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Deep pockets files: Greensboro apartment complex murder

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I got rude hate mail from a trial lawyer, Gary W. Jackson of North Carolina, today, and was curious what might prompt such a thing. His own track record from his website in the first link I clicked there suggests why he's apparently angry at people who ask for common sense to be applied to the civil justice system.

Let's stipulate that the underlying facts are appalling: in 2006, ex-con Tony Savalis Summers raped and killed a mother, Lavell Williams, and stabbed her daughters. Summers stabbed Williams 39 times as she suffered horrifically and drowned in her own blood, resulting in a rare death penalty verdict in Greensboro, North Carolina. Summers was the husband of a friend's godmother and knew Williams from giving her and two of her children a ride home from a barbecue at the godmother's home. Several months later, allegedly high on cocaine and alcohol, he entered Williams's apartment from an unlocked window, and attacked the family.

This is, Jackson and his law office alleged in a lawsuit, the fault of Williams's apartment complex: with 20/20 hindsight, they should have provided "better" security to residents who apparently pay about $500/month in rent, though it's hard to see how anything short of an armed guard summonable through wired panic buttons would have made a difference here. Notwithstanding an exculpatory clause in the lease, the case settled for $1.45 million in 2010. One presumes that Summers, the most (and likely only) culpable party, didn't pay anything (though he was surely named as a defendant to avoid diversity jurisdiction if the landlord was an out-of-state LLC). Now, if I were a benevolent dictator with access to the Treasury printing presses, and didn't have to worry about inflation, I'd happily command that any children who were victimized like these children were victimized be awarded a million dollars; I'm not questioning their desert. The question is why the apartment building should be footing the bill, and what purpose is served by holding landlords who offer $500/month apartments liable.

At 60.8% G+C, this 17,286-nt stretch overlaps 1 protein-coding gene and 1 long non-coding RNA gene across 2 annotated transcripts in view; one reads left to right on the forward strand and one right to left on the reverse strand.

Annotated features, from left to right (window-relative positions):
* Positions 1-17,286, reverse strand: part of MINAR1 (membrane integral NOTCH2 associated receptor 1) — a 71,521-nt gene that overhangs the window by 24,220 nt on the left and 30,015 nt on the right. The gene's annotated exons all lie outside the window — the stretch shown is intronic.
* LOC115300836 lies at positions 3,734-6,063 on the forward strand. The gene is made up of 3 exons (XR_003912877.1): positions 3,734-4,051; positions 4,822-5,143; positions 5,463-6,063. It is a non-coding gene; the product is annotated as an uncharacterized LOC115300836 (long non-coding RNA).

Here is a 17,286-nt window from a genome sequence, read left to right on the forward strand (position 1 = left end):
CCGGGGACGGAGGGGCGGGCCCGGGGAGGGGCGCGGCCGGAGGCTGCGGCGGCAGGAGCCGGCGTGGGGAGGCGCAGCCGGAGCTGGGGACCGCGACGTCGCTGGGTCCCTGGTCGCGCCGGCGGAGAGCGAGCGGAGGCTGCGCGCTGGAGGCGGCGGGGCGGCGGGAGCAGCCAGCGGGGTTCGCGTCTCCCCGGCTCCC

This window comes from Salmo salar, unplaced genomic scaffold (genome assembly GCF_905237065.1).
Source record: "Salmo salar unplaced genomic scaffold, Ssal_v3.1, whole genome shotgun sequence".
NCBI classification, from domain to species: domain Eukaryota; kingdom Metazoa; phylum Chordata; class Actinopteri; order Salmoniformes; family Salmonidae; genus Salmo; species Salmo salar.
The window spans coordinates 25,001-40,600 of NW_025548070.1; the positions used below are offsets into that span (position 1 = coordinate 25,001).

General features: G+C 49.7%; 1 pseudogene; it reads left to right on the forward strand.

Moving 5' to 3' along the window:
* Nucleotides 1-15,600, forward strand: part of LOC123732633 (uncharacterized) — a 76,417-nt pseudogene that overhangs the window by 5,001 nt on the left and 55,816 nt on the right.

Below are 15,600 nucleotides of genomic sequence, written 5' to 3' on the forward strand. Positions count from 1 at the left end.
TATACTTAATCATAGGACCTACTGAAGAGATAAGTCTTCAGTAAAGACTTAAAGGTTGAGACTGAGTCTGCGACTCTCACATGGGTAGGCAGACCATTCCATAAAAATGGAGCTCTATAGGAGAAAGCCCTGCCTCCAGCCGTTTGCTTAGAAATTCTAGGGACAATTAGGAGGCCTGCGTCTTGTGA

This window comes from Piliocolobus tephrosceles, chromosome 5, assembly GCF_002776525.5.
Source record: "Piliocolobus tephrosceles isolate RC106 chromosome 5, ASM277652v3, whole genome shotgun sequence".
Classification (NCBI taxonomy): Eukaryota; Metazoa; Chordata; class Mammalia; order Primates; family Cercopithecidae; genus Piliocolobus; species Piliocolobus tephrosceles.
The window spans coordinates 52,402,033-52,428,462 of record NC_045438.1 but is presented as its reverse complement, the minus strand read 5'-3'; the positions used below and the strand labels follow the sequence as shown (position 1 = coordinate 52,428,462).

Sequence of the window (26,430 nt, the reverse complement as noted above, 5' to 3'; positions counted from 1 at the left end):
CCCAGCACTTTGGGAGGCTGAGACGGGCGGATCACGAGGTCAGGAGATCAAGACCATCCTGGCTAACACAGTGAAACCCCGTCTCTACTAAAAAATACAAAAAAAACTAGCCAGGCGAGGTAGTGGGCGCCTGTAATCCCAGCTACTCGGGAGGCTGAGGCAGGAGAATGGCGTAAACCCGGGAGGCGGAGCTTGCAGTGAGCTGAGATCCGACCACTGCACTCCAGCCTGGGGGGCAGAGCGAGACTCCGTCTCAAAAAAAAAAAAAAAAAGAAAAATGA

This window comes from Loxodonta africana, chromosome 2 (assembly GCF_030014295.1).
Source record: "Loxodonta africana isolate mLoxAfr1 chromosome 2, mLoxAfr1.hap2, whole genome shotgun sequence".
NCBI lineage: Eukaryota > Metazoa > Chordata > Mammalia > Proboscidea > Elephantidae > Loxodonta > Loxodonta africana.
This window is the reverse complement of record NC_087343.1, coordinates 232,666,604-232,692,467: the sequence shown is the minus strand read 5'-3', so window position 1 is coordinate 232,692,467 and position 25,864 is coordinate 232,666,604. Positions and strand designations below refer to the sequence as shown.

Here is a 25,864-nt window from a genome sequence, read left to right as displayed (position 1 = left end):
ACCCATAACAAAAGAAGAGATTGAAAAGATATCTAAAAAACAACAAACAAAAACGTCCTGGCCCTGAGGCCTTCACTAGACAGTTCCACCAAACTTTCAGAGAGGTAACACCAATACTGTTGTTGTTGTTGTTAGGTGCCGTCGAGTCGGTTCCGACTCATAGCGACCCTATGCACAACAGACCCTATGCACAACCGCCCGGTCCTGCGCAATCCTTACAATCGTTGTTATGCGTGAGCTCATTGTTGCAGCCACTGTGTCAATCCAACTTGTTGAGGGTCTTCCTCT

The costs will be simply shifted to future tenants (in this and other apartment buildings serving the poor), so what we have here is a wealth transfer of about $500,000 to $600,000 to trial lawyers from people of an income level that they can only afford to pay about $500/month for housing. Another consequence: developers less willing to build reasonably priced housing for people who are more likely to associate with ex-convicts, because, at the margin, some developers will not be able to afford the litigation tax that pays for America's lawyers to be the highest paid in the world without making us any safer.

The civil justice system is sufficiently broken that cases like this are so commonplace that they fly under the radar daily without being reported. And they're only possible because of jackpot justice: the apartment building is willing to settle for $1.5 million to avoid the tiny risk of getting hit with a verdict for tens of millions of dollars if they get the wrong judge and the wrong jury.

(Interestingly, one theory of liability is that the apartment complex was negligent because it failed to have a zero-tolerance policy for trespassers. Of course, had the complex raised the rent to be able to spend the money on the personnel to be able to implement a zero-tolerance policy for trespassers, they would've been sued and accused of racial profiling the first time they hit a false positive. Just ask the NYPD. Damned if you do, damned if you don't.)

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Rafael Mangual
Project Manager,
Legal Policy

Manhattan Institute


Published by the Manhattan Institute

The Manhattan Insitute's Center for Legal Policy.